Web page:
Saturday , September 24 2022

Columbia Forest tenants in Decatur fight rent increases

Tenants at The Forest at Columbia are battling with their new landlord, Meridian Management Group, to stave off huge rent hikes at the low-income apartment complex in Decatur after Meridian initially tried to evict them.

In the latest salvo, Columbia Forest tenants and organizers delivered a letter to DeKalb County Commissioner Larry Johnson on Sept. 7, urging him to intervene. They are asking Johnson to stand by a promise they say he made over a month ago to help them relocate. 

Johnson could not be reached for comment by press time.  

Meridian announced after buying the property in May that it would be evicting the roughly 200 tenants by Aug. 31, according to the tenants and organizers from the Party of Socialism and Liberation (PSL).

Sherlonda Mckay, one of the lead organizers for the Columbia Forest tenants association, said they were blindsided by the news. “We just woke up one day and there was a note out,” she said. “Some of these apartments are Section 8. Some of us have no income. Where are we supposed to go?” 

Meridian provided no follow-up plan for relocating the 200 families living at Columbia Forest and did not respond to their questions about what it would do with the property, said McKay. 

Meridian did not respond to a request for comment.

By July, the tenants formed their own tenants association, the Fighters of Columbia Forest, and started working with the PSL, which calls itself a “multi-racial and anti-racist socialist party,”  to push back against Meridian and prevent evictions. They started staging protests and knocking on doors in the neighborhood to drum up community support.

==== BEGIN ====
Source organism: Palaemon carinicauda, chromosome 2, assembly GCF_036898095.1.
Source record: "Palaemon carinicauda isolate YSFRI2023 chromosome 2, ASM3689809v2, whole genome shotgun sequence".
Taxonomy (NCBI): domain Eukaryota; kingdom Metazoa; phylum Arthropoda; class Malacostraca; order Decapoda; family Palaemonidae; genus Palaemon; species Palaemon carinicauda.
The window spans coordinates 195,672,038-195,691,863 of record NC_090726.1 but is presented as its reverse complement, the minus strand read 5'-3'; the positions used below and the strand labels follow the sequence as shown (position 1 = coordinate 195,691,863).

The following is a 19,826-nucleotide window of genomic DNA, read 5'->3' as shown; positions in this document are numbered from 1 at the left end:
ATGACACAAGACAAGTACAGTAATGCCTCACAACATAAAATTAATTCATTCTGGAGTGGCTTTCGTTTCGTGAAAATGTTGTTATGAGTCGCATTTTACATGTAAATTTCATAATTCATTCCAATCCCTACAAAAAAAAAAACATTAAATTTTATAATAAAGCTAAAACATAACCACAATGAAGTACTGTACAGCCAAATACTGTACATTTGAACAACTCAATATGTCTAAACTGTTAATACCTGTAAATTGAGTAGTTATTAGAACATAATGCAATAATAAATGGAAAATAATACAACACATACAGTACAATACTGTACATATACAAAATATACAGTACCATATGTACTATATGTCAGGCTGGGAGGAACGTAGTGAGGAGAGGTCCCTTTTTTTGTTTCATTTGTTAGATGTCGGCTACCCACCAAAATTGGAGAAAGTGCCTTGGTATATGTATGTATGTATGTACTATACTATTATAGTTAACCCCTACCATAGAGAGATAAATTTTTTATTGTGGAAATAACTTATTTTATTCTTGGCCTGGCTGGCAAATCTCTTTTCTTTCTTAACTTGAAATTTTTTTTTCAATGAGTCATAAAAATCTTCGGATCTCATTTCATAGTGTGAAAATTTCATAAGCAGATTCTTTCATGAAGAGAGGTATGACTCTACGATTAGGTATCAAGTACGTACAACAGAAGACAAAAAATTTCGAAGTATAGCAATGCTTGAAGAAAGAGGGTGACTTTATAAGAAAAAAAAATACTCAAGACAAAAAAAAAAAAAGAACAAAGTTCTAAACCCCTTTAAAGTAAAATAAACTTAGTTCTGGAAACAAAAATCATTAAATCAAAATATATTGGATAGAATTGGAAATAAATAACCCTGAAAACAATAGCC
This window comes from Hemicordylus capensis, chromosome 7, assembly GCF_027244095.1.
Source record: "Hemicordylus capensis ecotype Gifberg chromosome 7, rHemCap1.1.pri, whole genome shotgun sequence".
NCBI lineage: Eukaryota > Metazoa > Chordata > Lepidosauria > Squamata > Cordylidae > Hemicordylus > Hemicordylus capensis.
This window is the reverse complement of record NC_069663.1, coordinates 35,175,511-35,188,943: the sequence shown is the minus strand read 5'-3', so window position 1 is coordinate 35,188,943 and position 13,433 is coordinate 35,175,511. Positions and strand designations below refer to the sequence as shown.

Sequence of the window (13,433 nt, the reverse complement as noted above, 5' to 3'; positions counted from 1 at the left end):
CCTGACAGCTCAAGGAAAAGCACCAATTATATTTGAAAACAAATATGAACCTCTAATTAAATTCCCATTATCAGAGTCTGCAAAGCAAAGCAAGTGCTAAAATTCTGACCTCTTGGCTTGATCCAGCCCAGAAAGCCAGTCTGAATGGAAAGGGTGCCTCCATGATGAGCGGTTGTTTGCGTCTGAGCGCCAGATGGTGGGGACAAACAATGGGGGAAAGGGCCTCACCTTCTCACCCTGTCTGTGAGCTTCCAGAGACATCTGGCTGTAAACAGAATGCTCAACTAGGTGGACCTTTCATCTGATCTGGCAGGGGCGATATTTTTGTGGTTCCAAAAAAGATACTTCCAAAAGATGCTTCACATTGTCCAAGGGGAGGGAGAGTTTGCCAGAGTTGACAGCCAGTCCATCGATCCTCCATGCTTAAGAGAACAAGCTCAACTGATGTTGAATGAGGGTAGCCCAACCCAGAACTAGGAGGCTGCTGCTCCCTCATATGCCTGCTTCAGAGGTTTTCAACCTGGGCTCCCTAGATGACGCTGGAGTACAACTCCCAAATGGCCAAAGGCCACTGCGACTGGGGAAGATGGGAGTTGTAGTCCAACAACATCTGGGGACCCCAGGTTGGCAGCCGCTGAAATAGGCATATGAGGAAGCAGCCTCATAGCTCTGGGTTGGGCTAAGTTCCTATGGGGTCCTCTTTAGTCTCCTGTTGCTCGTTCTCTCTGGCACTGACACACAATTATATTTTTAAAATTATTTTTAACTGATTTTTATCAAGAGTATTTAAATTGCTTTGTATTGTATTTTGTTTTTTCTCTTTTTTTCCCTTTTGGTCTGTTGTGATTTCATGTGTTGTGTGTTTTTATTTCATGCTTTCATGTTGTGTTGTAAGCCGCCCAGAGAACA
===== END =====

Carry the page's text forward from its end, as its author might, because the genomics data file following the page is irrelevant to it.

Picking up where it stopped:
Advocates rally outside the DeKalb County government office to support tenants’ rights. Credit: Kendall Glynn for ACC

Tenants and organizers confronted Johnson, the DeKalb commissioner, on Aug. 4, when he made a public appearance at an outdoor concert.

They interrupted Johnson’s speech with their protests about their situation and the commissioner soon came off stage to speak to the group, according to Estevan Hernandez, the PSL’s lead organizer with the Columbia Forest tenants.

Johnson and staff from Dekalb’s Community Development Department visited Columbia Forest the next day and pledged to help all of the tenants relocate to affordable housing, according to Hernandez and the tenants.

Soon after, Meridian called off the evictions, which the tenants and organizers attribute to Johnson lobbying on the tenant’s behalf. “We think he put pressure on Meridian because we were putting pressure on him,” said Hernandez. 

But their win was short-lived. Meridian announced in August that it would be hiking rent by as much as 50% instead of evicting the tenants, which Hernandez said will price the tenants out anyway.  Most tenants have been informed their rent will increase from about $800 per month to about $1,200 per month, he said.

What’s more, Hernandez said, Meridian is now asking the tenants for back rent. The new owner had refused to accept rent for July and August because it expected all the tenants to be out by August 31, he explained, but with mass evictions off the table, Meridian informed tenants at the end of August that they must pay the back rent. 

“Nobody here has that kind of money on hand. They’ve already spent it on the stuff they need to live or on rental applications to other places,” he said. 

Tenants and organizers said they have tried to contact Meridian and Johnson about the steep rent increases, but haven’t received a response. About half of the 200 tenants at Columbia Forest when Meridian took over are still there, said Hernandez.

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